324 Microbial Biofilm Communities on Urinary Catheters: an Investigative Study of Catheterized Long Term Care Residents

Friday, March 19, 2010
Grand Hall (Hyatt Regency Atlanta)
Rodney M. Donlan, PhD , Centers for Disease Control and Prevention, Atlanta, GA
Margaret M. Williams, PhD , Centers for Disease Control and Prevention, Atlanta, GA
James K. Rasheed, PhD , Centers for Disease Control and Prevention, Atlanta, GA
Bette Jensen , Centers for Disease Control and Prevention, Atlanta, GA
Donna Lewis, MSN , Atlanta VA Medical Center, Decatur, GA
Ted M. Johnson, MD , Atlanta VA Medical Center, Decatur, GA
Chesley L. Richards, MD , Centers for Disease Control and Prevention, Atlanta, GA
Background: Biofilms are important in catheter-associated urinary tract infection (CAUTI), and are associated with increased morbidity and mortality in the healthcare environment. Important research questions regarding the role of biofilms in CAUTI include how systemic antimicrobial agents, type of catheter, or patient characteristics may affect rate of biofilm formation, diversity of organisms, or biofilm eradication.

Objective: Urinary catheters and urine specimens were collected as part of routine clinical care from residents in a long term care facility in order to investigate: a) whether each resident acquires a distinct biofilm-associated community on their urinary catheter and b) whether there is an association between resident characteristics and properties of the biofilm on the resident's catheter.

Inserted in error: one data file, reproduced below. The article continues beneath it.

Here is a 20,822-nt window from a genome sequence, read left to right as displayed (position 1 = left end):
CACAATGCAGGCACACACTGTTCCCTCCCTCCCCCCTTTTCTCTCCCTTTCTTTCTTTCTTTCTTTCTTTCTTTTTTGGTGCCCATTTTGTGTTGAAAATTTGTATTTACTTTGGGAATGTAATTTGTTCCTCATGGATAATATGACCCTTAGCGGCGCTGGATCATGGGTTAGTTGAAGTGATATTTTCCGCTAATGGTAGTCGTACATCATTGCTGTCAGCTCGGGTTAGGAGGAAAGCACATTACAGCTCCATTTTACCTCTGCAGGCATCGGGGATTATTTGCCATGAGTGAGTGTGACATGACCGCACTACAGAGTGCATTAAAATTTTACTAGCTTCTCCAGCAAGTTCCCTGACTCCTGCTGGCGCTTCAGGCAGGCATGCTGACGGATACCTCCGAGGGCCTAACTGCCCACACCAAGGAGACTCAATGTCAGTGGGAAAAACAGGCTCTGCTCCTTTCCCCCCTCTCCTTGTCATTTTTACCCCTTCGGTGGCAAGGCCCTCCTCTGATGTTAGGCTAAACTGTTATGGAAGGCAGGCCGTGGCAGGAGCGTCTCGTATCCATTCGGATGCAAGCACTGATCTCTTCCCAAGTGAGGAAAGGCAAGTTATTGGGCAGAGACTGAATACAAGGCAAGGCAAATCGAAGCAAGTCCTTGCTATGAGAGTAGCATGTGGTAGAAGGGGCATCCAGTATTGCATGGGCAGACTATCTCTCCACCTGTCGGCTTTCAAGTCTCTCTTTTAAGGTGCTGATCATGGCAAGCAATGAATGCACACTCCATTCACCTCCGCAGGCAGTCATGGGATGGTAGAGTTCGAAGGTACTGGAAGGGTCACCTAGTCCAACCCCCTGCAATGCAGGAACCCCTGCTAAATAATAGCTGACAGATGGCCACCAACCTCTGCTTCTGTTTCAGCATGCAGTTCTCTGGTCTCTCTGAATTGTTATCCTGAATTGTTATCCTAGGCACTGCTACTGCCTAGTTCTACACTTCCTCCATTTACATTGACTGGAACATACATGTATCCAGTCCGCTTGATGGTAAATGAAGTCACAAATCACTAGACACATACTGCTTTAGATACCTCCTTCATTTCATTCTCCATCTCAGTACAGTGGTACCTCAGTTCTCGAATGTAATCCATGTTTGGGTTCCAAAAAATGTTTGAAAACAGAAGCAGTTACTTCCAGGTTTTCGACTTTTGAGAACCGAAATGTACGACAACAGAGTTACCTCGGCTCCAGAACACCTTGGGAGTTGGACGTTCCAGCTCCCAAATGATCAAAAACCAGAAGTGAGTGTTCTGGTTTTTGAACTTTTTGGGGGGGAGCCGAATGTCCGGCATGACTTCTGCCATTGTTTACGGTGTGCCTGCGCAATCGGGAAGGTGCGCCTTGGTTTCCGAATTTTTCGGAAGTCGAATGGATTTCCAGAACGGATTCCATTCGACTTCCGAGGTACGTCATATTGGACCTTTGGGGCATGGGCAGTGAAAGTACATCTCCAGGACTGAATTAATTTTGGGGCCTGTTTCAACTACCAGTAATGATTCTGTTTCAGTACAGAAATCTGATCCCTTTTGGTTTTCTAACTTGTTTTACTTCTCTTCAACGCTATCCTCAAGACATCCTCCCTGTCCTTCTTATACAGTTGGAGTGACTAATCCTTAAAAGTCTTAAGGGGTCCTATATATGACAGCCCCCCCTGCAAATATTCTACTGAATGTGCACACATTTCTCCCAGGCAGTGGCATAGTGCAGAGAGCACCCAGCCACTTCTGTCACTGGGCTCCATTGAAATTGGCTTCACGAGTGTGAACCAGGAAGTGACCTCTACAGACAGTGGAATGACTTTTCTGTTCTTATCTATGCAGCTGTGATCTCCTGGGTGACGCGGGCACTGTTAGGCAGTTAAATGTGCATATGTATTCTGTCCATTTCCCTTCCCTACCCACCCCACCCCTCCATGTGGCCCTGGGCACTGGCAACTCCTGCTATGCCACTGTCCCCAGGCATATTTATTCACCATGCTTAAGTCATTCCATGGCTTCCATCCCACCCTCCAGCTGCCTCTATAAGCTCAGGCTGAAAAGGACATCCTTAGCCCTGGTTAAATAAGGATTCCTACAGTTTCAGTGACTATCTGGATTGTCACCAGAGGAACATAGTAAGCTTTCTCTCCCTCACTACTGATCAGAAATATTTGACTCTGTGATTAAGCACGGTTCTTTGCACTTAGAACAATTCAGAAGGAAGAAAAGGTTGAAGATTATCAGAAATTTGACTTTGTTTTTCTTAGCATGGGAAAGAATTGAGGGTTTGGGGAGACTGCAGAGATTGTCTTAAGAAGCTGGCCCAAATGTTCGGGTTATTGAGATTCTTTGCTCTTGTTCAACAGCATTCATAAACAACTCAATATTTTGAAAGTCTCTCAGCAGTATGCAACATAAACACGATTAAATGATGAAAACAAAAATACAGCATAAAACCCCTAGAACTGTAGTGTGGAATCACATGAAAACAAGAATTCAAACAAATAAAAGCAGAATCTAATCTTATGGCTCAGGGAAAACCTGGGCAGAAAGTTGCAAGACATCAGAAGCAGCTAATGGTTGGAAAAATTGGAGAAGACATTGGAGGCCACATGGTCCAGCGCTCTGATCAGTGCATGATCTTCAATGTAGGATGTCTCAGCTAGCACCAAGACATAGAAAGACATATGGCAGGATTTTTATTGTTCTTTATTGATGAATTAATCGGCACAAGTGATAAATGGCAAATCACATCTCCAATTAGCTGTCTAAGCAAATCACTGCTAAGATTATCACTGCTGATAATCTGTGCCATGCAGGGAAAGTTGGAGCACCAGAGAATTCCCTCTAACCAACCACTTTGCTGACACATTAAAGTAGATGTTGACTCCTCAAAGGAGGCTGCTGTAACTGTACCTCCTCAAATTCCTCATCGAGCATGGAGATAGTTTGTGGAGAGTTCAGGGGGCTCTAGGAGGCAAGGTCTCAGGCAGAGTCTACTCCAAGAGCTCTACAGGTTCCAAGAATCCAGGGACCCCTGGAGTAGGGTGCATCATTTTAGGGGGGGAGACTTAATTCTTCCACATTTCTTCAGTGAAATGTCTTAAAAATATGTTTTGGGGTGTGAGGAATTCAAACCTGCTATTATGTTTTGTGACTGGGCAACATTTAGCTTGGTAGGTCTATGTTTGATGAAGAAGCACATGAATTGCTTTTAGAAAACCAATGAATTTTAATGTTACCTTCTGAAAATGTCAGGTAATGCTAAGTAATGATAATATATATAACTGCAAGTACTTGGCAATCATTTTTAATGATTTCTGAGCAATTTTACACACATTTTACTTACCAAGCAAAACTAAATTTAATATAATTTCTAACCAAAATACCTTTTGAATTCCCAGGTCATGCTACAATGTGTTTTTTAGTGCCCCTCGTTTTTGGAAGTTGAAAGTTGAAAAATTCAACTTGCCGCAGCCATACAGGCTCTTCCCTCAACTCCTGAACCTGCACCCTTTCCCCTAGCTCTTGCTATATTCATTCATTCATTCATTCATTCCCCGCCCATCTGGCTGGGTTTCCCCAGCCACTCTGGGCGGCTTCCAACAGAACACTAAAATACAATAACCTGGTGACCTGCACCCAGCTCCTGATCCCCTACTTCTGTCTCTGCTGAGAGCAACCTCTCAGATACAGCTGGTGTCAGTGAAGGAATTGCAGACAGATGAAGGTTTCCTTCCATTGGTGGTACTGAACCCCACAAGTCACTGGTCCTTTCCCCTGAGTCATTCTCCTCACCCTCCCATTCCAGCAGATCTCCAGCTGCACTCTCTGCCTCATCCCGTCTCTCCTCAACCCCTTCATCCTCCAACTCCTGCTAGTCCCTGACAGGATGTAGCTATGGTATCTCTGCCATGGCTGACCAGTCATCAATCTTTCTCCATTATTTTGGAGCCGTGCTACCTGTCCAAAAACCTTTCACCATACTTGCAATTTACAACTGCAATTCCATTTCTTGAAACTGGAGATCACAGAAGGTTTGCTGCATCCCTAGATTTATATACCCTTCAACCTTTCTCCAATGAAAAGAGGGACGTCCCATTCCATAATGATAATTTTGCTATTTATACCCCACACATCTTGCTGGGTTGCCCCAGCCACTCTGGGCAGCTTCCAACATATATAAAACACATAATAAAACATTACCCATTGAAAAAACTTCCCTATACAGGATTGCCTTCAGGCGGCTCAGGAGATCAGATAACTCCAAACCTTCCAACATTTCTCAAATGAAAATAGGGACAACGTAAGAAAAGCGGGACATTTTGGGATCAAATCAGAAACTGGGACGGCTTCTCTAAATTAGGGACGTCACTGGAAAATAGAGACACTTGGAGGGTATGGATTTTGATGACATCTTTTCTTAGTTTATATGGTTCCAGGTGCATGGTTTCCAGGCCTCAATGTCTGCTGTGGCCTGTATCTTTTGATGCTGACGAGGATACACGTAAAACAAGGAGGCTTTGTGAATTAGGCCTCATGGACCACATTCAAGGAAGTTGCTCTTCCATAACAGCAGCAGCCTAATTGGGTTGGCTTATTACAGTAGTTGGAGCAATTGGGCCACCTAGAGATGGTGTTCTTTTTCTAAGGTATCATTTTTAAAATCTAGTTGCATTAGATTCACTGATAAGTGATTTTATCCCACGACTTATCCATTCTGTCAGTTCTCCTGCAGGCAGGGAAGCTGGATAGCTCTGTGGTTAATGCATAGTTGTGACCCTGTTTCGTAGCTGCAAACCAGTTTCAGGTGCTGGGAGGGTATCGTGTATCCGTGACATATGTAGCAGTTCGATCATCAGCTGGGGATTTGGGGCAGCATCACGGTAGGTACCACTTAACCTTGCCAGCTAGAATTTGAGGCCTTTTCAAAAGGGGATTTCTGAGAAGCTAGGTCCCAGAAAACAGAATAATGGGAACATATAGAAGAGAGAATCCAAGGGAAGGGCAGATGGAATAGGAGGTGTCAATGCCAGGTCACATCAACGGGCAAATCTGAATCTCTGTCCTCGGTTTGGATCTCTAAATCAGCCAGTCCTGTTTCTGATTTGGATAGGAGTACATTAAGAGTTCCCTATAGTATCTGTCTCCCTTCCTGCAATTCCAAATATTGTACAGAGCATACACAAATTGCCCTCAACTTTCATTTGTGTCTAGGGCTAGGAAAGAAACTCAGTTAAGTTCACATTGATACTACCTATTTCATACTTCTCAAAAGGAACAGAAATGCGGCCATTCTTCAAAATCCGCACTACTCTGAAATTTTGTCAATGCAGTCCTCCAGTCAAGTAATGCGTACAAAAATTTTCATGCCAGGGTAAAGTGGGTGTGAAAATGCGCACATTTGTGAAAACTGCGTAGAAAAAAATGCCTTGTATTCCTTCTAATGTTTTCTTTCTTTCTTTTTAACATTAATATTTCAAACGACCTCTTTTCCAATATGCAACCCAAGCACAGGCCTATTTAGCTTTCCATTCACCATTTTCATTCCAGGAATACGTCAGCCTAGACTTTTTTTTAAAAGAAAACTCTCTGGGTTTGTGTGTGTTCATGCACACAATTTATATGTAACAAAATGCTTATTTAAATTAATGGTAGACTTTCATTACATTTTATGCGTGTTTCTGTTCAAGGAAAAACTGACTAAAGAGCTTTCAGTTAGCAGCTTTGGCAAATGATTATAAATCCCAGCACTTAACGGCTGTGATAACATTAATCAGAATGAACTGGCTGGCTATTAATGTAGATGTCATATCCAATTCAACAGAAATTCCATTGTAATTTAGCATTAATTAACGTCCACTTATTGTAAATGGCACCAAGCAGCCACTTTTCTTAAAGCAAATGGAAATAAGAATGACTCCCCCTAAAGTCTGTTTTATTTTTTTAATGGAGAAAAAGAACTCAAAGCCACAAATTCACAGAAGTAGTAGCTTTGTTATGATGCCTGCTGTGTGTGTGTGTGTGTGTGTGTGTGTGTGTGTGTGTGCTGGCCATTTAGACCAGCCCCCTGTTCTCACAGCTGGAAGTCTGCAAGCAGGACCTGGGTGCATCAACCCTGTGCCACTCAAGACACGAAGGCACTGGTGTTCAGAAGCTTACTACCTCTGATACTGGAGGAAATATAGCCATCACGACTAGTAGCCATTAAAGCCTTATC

Methods: Fifteen urinary catheters were collected from 4 residents as part of routine clinical care and unrelated to the protocol. Multiple, sequential catheters were collected from each resident in order to assess biofilm properties over time and through multiple catheter exchanges. Catheters were processed to mechanically recover and quantify biofilm on the luminal surface. Organisms from the biofilm were isolated and identified and certain isolates were typed using pulsed field gel electrophoresis (PFGE). Resident characteristics including antimicrobial treatment regimens were also recorded.

Results: All catheters contained extensive biofilm formation (3.65 - 9.0 mean log CFU/cm2) and all contained multiple species (avg. 3.9 per catheter), but there was no clear association between number of species or type of organism, and biofilm density. Residents developed distinct microbial communities, as evidenced by the presence of identical strains of the same species over time and in subsequent catheters. The use of silver-treated catheters (2 of 4 catheters in one resident) or use of systemic antimicrobial treatments (in all residents) did not prevent biofilms. Routine flushing of suprapubic catheters with normal saline in one resident also had no measurable effect on biofilm density or number of species. However, despite the extensive presence of biofilms, only one of four residents developed a symptomatic CAUTI.

Conclusions: Residents with long term urinary catheters developed extensive biofilms containing multiple species. Each resident tended to acquire a biofilm community that was distinctly different in species composition. Silver-treated catheters, bladder washes, and systemic antimicrobial treatments did not prevent biofilm formation.